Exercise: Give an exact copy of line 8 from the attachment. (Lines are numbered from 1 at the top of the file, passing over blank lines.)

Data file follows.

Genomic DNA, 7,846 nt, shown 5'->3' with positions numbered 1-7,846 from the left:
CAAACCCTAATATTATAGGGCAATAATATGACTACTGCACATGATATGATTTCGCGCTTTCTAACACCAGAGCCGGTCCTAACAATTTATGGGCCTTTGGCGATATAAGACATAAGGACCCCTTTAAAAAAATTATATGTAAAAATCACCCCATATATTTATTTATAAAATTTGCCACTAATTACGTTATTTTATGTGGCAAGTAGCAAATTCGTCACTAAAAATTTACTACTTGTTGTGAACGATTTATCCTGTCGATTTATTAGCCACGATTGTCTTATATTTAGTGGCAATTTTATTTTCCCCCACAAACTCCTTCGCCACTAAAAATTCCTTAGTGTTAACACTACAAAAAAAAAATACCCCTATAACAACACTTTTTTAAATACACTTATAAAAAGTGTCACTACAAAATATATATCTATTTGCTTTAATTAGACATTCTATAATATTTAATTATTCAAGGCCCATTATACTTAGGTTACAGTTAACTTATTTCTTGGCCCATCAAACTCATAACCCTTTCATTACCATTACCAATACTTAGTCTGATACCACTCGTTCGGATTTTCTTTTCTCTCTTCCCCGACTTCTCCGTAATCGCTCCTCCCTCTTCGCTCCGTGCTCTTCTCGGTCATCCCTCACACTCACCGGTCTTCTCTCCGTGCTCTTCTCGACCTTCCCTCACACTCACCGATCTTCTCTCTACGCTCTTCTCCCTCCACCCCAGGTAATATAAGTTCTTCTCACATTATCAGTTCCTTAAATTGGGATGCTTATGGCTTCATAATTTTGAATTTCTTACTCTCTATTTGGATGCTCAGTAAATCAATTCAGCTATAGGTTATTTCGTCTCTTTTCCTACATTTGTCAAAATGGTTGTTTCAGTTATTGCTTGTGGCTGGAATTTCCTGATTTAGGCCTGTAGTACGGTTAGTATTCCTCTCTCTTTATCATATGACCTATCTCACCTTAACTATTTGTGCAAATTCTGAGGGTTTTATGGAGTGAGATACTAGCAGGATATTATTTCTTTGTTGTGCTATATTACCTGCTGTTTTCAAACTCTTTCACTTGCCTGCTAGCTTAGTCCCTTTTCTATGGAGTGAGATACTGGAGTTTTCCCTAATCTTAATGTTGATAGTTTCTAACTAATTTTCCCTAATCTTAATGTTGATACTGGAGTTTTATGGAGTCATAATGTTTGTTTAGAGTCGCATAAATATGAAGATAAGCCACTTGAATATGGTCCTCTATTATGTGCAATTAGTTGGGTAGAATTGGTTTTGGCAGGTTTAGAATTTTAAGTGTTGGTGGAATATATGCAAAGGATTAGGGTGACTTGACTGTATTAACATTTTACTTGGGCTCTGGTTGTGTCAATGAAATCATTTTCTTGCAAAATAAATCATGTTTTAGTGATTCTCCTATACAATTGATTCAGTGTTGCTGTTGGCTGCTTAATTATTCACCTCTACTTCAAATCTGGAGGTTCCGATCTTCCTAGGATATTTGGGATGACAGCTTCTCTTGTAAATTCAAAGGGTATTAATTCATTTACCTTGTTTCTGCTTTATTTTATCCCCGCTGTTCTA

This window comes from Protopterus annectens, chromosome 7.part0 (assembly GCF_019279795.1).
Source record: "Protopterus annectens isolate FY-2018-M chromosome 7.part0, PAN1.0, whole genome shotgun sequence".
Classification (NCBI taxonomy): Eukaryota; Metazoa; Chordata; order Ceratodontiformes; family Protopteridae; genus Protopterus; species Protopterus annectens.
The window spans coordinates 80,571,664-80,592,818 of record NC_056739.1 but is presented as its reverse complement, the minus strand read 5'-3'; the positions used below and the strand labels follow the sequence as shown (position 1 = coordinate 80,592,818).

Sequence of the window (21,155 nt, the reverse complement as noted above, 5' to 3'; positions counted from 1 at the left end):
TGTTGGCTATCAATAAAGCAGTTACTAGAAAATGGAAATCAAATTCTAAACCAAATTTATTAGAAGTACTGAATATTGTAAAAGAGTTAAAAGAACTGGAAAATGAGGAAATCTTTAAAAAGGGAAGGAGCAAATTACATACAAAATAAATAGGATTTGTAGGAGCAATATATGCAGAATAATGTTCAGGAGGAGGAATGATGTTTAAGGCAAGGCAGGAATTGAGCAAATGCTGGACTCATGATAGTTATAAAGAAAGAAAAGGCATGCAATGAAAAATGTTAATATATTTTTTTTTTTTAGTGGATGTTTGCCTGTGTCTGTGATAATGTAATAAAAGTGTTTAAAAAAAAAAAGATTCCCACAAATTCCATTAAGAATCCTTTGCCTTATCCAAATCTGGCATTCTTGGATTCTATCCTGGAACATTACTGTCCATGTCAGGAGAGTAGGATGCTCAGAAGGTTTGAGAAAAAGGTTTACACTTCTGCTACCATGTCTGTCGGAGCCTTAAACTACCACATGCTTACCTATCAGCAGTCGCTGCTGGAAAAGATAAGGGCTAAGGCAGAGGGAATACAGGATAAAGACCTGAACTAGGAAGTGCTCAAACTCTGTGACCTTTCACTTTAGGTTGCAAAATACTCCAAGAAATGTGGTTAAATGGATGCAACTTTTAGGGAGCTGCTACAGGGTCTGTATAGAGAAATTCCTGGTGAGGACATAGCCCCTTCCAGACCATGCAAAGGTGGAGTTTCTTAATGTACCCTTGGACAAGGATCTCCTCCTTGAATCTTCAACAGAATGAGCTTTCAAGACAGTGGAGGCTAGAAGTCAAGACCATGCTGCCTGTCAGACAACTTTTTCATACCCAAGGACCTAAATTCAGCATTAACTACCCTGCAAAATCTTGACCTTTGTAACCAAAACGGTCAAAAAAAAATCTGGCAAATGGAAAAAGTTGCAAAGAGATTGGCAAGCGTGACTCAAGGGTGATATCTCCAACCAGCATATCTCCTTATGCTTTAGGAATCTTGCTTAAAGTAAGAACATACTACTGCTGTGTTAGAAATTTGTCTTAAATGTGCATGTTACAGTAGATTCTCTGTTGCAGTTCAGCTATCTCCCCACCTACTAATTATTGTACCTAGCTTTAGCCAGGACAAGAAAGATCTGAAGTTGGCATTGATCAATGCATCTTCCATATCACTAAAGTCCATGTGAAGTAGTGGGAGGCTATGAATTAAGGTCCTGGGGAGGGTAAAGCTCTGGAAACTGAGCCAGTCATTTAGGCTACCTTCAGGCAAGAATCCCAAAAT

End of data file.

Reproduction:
TGTTGGCTATCAATAAAGCAGTTACTAGAAAATGGAAATCAAATTCTAAACCAAATTTATTAGAAGTACTGAATATTGTAAAAGAGTTAAAAGAACTGGAAAATGAGGAAATCTTTAAAAAGGGAAGGAGCAAATTACATACAAAATAAATAGGATTTGTAGGAGCAATATATGCAGAATAATGTTCAGGAGGAGGAATGATGTTTAAGGCAAGGCAGGAATTGAGCAAATGCTGGACTCATGATAGTTATAAAGAAAGAAAAGGCATGCAATGAAAAATGTTAATATATTTTTTTTTTTTAGTGGATGTTTGCCTGTGTCTGTGATAATGTAATAAAAGTGTTTAAAAAAAAAAAGATTCCCACAAATTCCATTAAGAATCCTTTGCCTTATCCAAATCTGGCATTCTTGGATTCTATCCTGGAACATTACTGTCCATGTCAGGAGAGTAGGATGCTCAGAAGGTTTGAGAAAAAGGTTTACACTTCTGCTACCATGTCTGTCGGAGCCTTAAACTACCACATGCTTACCTATCAGCAGTCGCTGCTGGAAAAGATAAGGGCTAAGGCAGAGGGAATACAGGATAAAGACCTGAACTAGGAAGTGCTCAAACTCTGTGACCTTTCACTTTAGGTTGCAAAATACTCCAAGAAATGTGGTTAAATGGATGCAACTTTTAGGGAGCTGCTACAGGGTCTGTATAGAGAAATTCCTGGTGAGGACATAGCCCCTTCCAGACCATGCAAAGGTGGAGTTTCTTAATGTACCCTTGGACAAGGATCTCCTCCTTGAATCTTCAACAGAATGAGCTTTCAAGACAGTGGAGGCTAGAAGTCAAGACCATGCTGCCTGTCAGACAACTTTTTCATACCCAAGGACCTAAATTCAGCATTAACTACCCTGCAAAATCTTGACCTTTGTAACCAAAACGGTCAAAAAAAAATCTGGCAAATGGAAAAAGTTGCAAAGAGATTGGCAAGCGTGACTCAAGGGTGATATCTCCAACCAGCATATCTCCTTATGCTTTAGGAATCTTGCTTAAAGTAAGAACATACTACTGCTGTGTTAGAAATTTGTCTTAAATGTGCATGTTACAGTAGATTCTCTGTTGCAGTTCAGCTATCTCCCCACCTACTAATTATTGTACCTAGCTTTAGCCAGGACAAGAAAGATCTGAAGTTGGCATTGATCAATGCATCTTCCATATCACTAAAGTCCATGTGAAGTAGTGGGAGGCTATGAATTAAGGTCCTGGGGAGGGTAAAGCTCTGGAAACTGAGCCAGTCATTTAGGCTACCTTCAGGCAAGAATCCCAAAAT